James's Reviews > The Way of Kings

The Way of Kings by Brandon Sanderson
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's review
Aug 04, 10

Read in August, 2010

The first entry in Brandon Sanderson's previous multi-volume work read well as a standalone novel, and to a degree I was expecting The Way of Kings to follow suit. As the first book in The Stormlight Archive, a series planned at 10 books long, part of me was dreading being sucked into another neverending series by this book. Well, the bad news is that this is very much a Book One. That said, I'm very much looking forward to reading more.

Stylistically, this is clearly a Sanderson work. Like Elantris and Warbreaker, the story is split into three distinct threads, and you will spend most of the book speculating on how they will all come together in a big climactic finale. Oddly, that doesn't quite happen. Oh, the three storylines intertwine and relate, as do several substories presented as "interludes" between sections of the book, but we'll have to wait until later in the series for the grand plan to come together.

The lack of complete resolution is my only serious criticism of the book. It's not that I expect the first book of a long series to fully resolve things, but based on previous experience (specifically Mistborn), as well as some of Sanderson's blog comments, I was holding out some hope. In many ways his novels are mysteries, but for the reader rather than the characters - what will happen next? How will it all end? And while The Way of Kings offers a fair share of resolution, including a fantastic climactic scene, it doesn't come together as much as I had hoped.

What the book does accomplish is establishing solid characters in a very interesting world. Sanderson is as fond of his magic systems as ever, but with a long series to explore them, The Way of Kings acts more as an introduction to the world of Roshar and its quirks than a full exploration of it. There are many supernatural forces at work in the world, and here we see ancient items of power, old abilities reappearing, and the development of magical technology. Sanderson has said that this book is intended to be somewhat analogous to a beginning to the Wheel of Time's Age of Legends, and that shows.

The world itself is an interesting character, despite being the type of world I'm disinclined to like. I prefer more Earth-like worlds than the ones wracked by some disaster that changes the very ecology (a la Mistborn's). Roshar is constantly scoured by massive storms that leave the land barren, replacing common animals with odd crustaceans and the like. My usual complaint with such worlds, that the differences in the lives of such a world's inhabitants are unknowable and any comparison seems forced, still applies. But despite that, it all works. Partially this is due to the primary setting of the Shattered Plains, an interesting array of plateaus and chasms that makes me want to see a Stormlight Archive RTS made. More than that, though, are the sketches of world elements throughout the books, which are made even more interesting by the fact that they generally come from the text of the novel itself. (This is an especially impressive feat considering the advance copy I read is lacking around half of the illustrations.)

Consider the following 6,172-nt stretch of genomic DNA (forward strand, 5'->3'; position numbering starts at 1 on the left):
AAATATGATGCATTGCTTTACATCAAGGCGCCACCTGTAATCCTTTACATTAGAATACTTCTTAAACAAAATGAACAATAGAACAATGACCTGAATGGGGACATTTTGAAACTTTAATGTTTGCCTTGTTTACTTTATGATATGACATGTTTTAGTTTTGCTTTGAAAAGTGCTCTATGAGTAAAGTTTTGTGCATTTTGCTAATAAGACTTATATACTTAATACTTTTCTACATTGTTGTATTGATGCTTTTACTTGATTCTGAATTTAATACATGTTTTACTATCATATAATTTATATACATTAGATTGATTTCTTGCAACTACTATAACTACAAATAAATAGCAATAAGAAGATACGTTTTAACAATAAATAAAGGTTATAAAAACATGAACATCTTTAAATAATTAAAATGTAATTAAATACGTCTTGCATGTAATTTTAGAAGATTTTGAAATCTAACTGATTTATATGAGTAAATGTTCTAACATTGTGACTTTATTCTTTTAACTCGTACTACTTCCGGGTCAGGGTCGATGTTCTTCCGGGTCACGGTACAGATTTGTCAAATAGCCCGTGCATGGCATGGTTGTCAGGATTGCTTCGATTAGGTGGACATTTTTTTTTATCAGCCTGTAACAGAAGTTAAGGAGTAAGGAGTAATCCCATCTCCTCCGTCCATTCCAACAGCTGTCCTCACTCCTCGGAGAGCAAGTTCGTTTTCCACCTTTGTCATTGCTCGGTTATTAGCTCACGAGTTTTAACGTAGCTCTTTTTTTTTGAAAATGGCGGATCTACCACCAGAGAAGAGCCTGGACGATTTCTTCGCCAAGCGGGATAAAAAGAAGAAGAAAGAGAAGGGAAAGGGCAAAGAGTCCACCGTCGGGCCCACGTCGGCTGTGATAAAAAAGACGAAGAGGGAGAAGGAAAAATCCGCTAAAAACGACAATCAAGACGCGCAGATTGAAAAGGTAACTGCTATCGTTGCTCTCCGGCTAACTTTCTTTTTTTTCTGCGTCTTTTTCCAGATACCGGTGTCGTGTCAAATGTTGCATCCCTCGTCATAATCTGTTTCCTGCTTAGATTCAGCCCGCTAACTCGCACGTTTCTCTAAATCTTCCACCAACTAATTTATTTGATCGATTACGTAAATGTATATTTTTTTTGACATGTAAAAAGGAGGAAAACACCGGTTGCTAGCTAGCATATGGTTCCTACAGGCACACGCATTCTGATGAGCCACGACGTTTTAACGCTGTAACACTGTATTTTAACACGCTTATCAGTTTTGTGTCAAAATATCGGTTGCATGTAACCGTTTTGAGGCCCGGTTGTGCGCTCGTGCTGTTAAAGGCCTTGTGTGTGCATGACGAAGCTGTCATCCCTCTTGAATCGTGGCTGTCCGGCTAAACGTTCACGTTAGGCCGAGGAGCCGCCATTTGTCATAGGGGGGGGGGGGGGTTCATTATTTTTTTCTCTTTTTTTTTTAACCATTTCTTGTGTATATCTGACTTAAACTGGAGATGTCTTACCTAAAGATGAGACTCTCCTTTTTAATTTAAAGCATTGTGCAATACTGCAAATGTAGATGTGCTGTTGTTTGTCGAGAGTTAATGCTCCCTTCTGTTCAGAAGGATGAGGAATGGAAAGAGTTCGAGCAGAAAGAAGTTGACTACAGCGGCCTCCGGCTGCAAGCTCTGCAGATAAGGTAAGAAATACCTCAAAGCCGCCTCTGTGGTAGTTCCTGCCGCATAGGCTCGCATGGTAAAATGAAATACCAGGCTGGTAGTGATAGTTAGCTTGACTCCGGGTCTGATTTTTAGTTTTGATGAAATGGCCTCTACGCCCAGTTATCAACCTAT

The story features many of Sanderson's usual elements. Religion is present and certainly effects the world, though it's not quite the focus it has been in some of his previous works. There are the obligatory religious debates, but they are kept to a minimum and it is implied that the answers will direclty relate to the long-term plot of the series. The main characters are noble - if you're looking for flawed anti-heroes, you had best look elsewhere. They certainly have demons, and are far from perfect, but when it comes right down to it they all carefully consider the best path and then follow it. There is a fairly positive aspect to most of the inhabitants of the world - even the cruelty and betrayals are at least justified in the minds of those who perpetrate them, making the characters seem more real (but perhaps a bit too idealized).

As I mentioned, the book is divided into sections interspersed with interludes. These interludes tie into the story indirectly or give you information about the world in general, and are short enough that they don't detract from the main plot. The book's structure in general is very nice - everything from the art inside the book to the section title pages makes the book seem somehow more solid. Of most note is the short final section, which picks up on several unresolved threads and manages to build an incredible amount of excitement for upcoming books. You won't know exactly what's going on by the final page, but you'll certainly hunger for more.

All in all, The Way of Kings is an enjoyable read, but I need to read further books in the series before I can be sure how I feel about it. Sanderson's stories are structured in such a way that it's hard to really judge them until you know how (and whether) it all came together, and that simply hasn't happened yet. There is a lot of potential, and he hasn't let me down in the past, but I'm not quite ready to anoint The Stormlight Archive as the Next Big Fantasy Series just yet.
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